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The Upside and Downside of Being Nice at Work

There is a real paradox in our relationship with the quality of being nice. On the one hand, parents want their kids to be nice. On the other hand, there is a clear sense that being nice can sometimes be a disadvantage.
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There is a real paradox in our relationship with the quality of being nice. On the one hand, parents want their kids to be nice. Just the other day, I was walking the dog and two boys were playing in the front yard. One said something mean to the other, and the mother (who was watching from the porch) said, "Be nice." On the other hand, there is a clear sense that being nice can sometimes be a disadvantage. This is summed up best by Leo Durocher's quote, "Nice guys finish last."

In psychology, the quality of being nice is most closely allied with the personality dimension of agreeableness. People who are agreeable value getting along with others and cultivate relationships with other people. People who are disagreeable are less interested in getting along and are more likely to be critical of other people's ideas.

How does being nice affect your work life?

This question was addressed in an interesting paper by Timothy Judge, Beth Livingston and Charlice Hurst in the February 2012 issue of the Journal of Personality and Social Psychology. In a series of studies, they were interested in three questions. First, does being nice affect your success at work? Second, does being nice affect your happiness at work? Third, do the effects of being nice differ for men and women?

In three studies, the researchers used survey data to look at the relationship between income and being nice. They looked at this separately for men and women. The results were consistent across these studies. First, they found that overall men made more money than women. This difference reflects a persistent gender gap in income that has been observed in many studies. Second, men who were high in the trait of agreeableness made substantially less money than men who were low in agreeableness. In some studies, this difference was as much as $10,000 per year.

In contrast, women were much less affected by agreeableness. There was still a tendency for women high in agreeableness to make less money than women low in agreeableness. However, this difference was small and often not statistically reliable.

Across studies, the researchers controlled for many other factors that might have affected these results including other personality traits, the type of job, education level and marital status. The influence of being nice on earnings held up even taking these other factors into account.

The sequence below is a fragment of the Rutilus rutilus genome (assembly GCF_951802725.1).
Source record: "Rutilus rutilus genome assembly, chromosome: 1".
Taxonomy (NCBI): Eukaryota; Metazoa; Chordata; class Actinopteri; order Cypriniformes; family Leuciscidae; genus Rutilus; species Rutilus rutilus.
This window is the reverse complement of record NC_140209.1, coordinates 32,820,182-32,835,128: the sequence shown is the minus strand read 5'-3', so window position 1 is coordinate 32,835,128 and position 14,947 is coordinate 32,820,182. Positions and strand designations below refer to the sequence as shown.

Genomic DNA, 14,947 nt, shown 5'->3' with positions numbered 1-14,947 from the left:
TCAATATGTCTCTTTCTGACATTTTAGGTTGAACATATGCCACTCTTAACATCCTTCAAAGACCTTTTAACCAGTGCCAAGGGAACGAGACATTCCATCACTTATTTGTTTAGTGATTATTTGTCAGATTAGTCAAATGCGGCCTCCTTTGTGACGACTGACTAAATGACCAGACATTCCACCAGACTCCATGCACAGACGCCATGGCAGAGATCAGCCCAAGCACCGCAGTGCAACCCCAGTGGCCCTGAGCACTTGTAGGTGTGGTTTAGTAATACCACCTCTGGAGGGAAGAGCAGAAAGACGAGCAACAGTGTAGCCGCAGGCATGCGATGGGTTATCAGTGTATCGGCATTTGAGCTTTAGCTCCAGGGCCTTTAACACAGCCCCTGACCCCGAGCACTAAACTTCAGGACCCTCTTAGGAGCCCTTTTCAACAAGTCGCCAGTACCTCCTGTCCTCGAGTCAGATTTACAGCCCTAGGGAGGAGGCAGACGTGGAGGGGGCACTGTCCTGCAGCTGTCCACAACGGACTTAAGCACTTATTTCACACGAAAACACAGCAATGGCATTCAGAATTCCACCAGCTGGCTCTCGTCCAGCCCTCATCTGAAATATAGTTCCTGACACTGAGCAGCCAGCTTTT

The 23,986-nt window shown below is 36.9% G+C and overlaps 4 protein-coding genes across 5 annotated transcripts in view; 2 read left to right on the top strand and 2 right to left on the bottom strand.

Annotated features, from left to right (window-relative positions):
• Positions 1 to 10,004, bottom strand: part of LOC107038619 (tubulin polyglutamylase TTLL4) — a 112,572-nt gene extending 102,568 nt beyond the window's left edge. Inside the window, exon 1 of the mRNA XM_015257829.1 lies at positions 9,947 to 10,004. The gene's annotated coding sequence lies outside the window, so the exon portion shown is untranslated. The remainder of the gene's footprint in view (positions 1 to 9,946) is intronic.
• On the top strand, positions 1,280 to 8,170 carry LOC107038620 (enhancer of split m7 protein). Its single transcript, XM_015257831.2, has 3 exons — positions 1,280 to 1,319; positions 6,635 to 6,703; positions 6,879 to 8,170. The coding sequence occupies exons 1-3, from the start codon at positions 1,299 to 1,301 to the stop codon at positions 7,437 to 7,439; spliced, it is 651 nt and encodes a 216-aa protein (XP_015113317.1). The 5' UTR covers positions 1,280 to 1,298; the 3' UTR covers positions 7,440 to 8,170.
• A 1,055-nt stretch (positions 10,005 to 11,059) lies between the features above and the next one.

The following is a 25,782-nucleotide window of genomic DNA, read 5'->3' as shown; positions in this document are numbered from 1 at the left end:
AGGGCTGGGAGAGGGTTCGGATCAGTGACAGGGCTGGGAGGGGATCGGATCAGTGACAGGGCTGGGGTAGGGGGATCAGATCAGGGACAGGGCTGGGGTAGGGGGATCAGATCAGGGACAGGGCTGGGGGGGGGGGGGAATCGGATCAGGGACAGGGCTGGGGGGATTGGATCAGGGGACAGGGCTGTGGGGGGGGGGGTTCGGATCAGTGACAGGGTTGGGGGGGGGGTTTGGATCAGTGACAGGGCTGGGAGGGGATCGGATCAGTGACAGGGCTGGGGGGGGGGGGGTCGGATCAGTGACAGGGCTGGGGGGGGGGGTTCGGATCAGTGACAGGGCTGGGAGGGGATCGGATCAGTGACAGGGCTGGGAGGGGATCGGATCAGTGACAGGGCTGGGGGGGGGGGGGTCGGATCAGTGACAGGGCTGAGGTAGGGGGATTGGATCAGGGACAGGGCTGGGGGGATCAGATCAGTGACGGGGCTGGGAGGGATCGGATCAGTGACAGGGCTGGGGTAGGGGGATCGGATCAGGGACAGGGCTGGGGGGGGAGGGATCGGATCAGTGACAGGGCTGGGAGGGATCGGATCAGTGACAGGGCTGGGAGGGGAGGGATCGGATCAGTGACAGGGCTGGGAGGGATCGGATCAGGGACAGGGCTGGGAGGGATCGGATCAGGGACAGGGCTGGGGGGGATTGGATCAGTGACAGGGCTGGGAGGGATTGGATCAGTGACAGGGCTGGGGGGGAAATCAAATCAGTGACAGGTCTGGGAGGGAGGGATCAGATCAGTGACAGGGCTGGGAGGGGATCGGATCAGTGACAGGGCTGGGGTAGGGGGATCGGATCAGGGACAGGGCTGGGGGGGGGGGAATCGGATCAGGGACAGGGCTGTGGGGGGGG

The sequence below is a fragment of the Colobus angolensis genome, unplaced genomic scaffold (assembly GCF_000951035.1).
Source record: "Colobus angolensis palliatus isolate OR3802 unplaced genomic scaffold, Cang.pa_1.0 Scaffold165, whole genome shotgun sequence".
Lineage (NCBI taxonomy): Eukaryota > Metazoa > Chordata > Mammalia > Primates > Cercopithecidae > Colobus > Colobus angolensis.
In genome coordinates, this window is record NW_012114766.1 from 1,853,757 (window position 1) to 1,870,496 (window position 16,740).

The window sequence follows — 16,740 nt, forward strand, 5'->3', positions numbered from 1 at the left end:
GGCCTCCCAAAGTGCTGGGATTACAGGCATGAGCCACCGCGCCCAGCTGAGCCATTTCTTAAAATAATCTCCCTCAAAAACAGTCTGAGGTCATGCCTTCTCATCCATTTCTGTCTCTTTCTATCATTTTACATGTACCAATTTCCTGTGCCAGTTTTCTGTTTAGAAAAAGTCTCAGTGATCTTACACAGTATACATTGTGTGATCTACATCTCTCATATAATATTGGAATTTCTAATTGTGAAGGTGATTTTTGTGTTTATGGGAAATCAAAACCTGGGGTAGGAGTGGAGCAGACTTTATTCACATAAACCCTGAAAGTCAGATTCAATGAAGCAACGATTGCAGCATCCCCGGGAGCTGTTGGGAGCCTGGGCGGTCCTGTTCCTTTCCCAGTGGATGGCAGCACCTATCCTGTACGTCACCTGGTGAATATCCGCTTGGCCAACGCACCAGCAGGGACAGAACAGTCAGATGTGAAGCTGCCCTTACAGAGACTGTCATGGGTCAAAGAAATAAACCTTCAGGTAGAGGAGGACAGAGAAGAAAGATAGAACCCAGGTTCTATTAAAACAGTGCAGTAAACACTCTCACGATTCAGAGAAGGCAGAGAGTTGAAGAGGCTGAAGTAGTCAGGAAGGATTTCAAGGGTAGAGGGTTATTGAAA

Of course, making money is only one marker of success at work. We spend about a third of our adult lives working, and so we also want to enjoy that time. One of the studies in this series also measured people's happiness and satisfaction at work. Overall, people high in agreeableness were happier at work than those who were low in agreeableness. So, there is a tradeoff. The factors that may lead you to make more money may also make you less happy.

Why does being nice hurt income, particularly for men? For one thing, agreeable people may be less likely to push themselves forward for advancement. In addition, agreeable people tend to do more selfless things at work. Unfortunately, doing things for the good of the group may not always get them noticed when it comes time to give out raises and bonuses.

But why are men hurt more by being nice than women? One possibility is that people expect men to strive at work. Men who push themselves forward in work situations are acting consistently with the stereotype for male behavior. Men who are being nice are acting inconsistently. There may be a bias to promote men who are acting in a stereotypically male way.

To test this possibility, the researchers did a fourth study in which they had business students evaluate job candidates for a management track in a company. Participants either evaluated eight descriptions of men or eight descriptions of women (so that it would not be clear that the study was about gender). Half the candidates were described as agreeable, while the other half were described as disagreeable. When the participants evaluated women for the management track, their judgments were not affected by whether the candidate was described as agreeable or disagreeable. However, when the participants evaluated men, they were much more likely to put the disagreeable men on the management track than to put the agreeable men on the management track.

Clearly, then, for men who are looking to maximize how much they earn, there is an advantage to being disagreeable. Interestingly, it doesn't look like there is much advantage for women to be disagreeable. There are two things to add to this discussion, though. First, remember that people who are disagreeable are also generally less happy at work than people who are agreeable. Second, while disagreeable men make more money than agreeable men, it is not clear from these results whether they are actually more effective at work. That is, agreeable guys may just not promote themselves as effectively as disagreeable ones.

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